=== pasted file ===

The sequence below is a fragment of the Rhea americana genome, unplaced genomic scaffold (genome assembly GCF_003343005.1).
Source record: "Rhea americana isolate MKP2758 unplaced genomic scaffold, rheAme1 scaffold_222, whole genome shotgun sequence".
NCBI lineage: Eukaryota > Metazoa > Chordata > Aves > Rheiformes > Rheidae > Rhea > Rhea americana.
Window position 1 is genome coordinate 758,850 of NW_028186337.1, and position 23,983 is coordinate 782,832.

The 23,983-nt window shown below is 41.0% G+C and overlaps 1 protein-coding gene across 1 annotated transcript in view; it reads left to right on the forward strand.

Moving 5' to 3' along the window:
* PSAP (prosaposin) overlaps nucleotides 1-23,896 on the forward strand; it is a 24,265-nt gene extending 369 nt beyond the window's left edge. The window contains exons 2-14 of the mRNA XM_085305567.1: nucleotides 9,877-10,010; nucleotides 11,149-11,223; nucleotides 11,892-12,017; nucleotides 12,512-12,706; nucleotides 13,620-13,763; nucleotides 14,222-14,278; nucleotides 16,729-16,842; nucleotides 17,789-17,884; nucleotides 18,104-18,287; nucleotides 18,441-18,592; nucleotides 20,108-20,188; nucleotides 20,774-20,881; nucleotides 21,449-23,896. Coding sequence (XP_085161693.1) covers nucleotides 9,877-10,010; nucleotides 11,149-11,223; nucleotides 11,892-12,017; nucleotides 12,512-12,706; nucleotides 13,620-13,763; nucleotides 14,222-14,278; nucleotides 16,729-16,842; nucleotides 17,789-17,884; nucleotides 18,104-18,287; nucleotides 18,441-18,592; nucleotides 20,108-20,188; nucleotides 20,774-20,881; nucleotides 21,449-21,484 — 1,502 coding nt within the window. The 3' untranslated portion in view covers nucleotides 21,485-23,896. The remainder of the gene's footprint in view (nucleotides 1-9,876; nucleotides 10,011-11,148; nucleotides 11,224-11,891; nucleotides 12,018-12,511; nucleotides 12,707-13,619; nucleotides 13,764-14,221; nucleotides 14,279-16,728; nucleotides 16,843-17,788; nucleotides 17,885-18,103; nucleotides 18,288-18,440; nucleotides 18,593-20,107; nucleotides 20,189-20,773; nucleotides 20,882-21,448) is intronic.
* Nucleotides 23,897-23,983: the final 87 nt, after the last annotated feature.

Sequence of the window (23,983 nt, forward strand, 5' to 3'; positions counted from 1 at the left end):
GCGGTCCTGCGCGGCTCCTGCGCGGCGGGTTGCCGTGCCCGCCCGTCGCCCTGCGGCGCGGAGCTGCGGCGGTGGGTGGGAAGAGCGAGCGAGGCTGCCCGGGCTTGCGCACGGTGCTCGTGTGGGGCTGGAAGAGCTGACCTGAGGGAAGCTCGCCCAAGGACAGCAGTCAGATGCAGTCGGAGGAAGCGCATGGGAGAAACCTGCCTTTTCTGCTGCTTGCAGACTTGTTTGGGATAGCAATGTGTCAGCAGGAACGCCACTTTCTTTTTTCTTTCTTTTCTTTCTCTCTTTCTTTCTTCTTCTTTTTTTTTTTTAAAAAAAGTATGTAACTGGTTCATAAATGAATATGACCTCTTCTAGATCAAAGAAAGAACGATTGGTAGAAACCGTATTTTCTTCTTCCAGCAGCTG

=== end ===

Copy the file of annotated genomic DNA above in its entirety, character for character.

The sequence below is a fragment of the Rhea americana genome, unplaced genomic scaffold (genome assembly GCF_003343005.1).
Source record: "Rhea americana isolate MKP2758 unplaced genomic scaffold, rheAme1 scaffold_222, whole genome shotgun sequence".
NCBI lineage: Eukaryota > Metazoa > Chordata > Aves > Rheiformes > Rheidae > Rhea > Rhea americana.
Window position 1 is genome coordinate 758,850 of NW_028186337.1, and position 23,983 is coordinate 782,832.

The 23,983-nt window shown below is 41.0% G+C and overlaps 1 protein-coding gene across 1 annotated transcript in view; it reads left to right on the forward strand.

Moving 5' to 3' along the window:
* PSAP (prosaposin) overlaps nucleotides 1-23,896 on the forward strand; it is a 24,265-nt gene extending 369 nt beyond the window's left edge. The window contains exons 2-14 of the mRNA XM_085305567.1: nucleotides 9,877-10,010; nucleotides 11,149-11,223; nucleotides 11,892-12,017; nucleotides 12,512-12,706; nucleotides 13,620-13,763; nucleotides 14,222-14,278; nucleotides 16,729-16,842; nucleotides 17,789-17,884; nucleotides 18,104-18,287; nucleotides 18,441-18,592; nucleotides 20,108-20,188; nucleotides 20,774-20,881; nucleotides 21,449-23,896. Coding sequence (XP_085161693.1) covers nucleotides 9,877-10,010; nucleotides 11,149-11,223; nucleotides 11,892-12,017; nucleotides 12,512-12,706; nucleotides 13,620-13,763; nucleotides 14,222-14,278; nucleotides 16,729-16,842; nucleotides 17,789-17,884; nucleotides 18,104-18,287; nucleotides 18,441-18,592; nucleotides 20,108-20,188; nucleotides 20,774-20,881; nucleotides 21,449-21,484 — 1,502 coding nt within the window. The 3' untranslated portion in view covers nucleotides 21,485-23,896. The remainder of the gene's footprint in view (nucleotides 1-9,876; nucleotides 10,011-11,148; nucleotides 11,224-11,891; nucleotides 12,018-12,511; nucleotides 12,707-13,619; nucleotides 13,764-14,221; nucleotides 14,279-16,728; nucleotides 16,843-17,788; nucleotides 17,885-18,103; nucleotides 18,288-18,440; nucleotides 18,593-20,107; nucleotides 20,189-20,773; nucleotides 20,882-21,448) is intronic.
* Nucleotides 23,897-23,983: the final 87 nt, after the last annotated feature.

Sequence of the window (23,983 nt, forward strand, 5' to 3'; positions counted from 1 at the left end):
GCGGTCCTGCGCGGCTCCTGCGCGGCGGGTTGCCGTGCCCGCCCGTCGCCCTGCGGCGCGGAGCTGCGGCGGTGGGTGGGAAGAGCGAGCGAGGCTGCCCGGGCTTGCGCACGGTGCTCGTGTGGGGCTGGAAGAGCTGACCTGAGGGAAGCTCGCCCAAGGACAGCAGTCAGATGCAGTCGGAGGAAGCGCATGGGAGAAACCTGCCTTTTCTGCTGCTTGCAGACTTGTTTGGGATAGCAATGTGTCAGCAGGAACGCCACTTTCTTTTTTCTTTCTTTTCTTTCTCTCTTTCTTTCTTCTTCTTTTTTTTTTTTAAAAAAAGTATGTAACTGGTTCATAAATGAATATGACCTCTTCTAGATCAAAGAAAGAACGATTGGTAGAAACCGTATTTTCTTCTTCCAGCAGCTG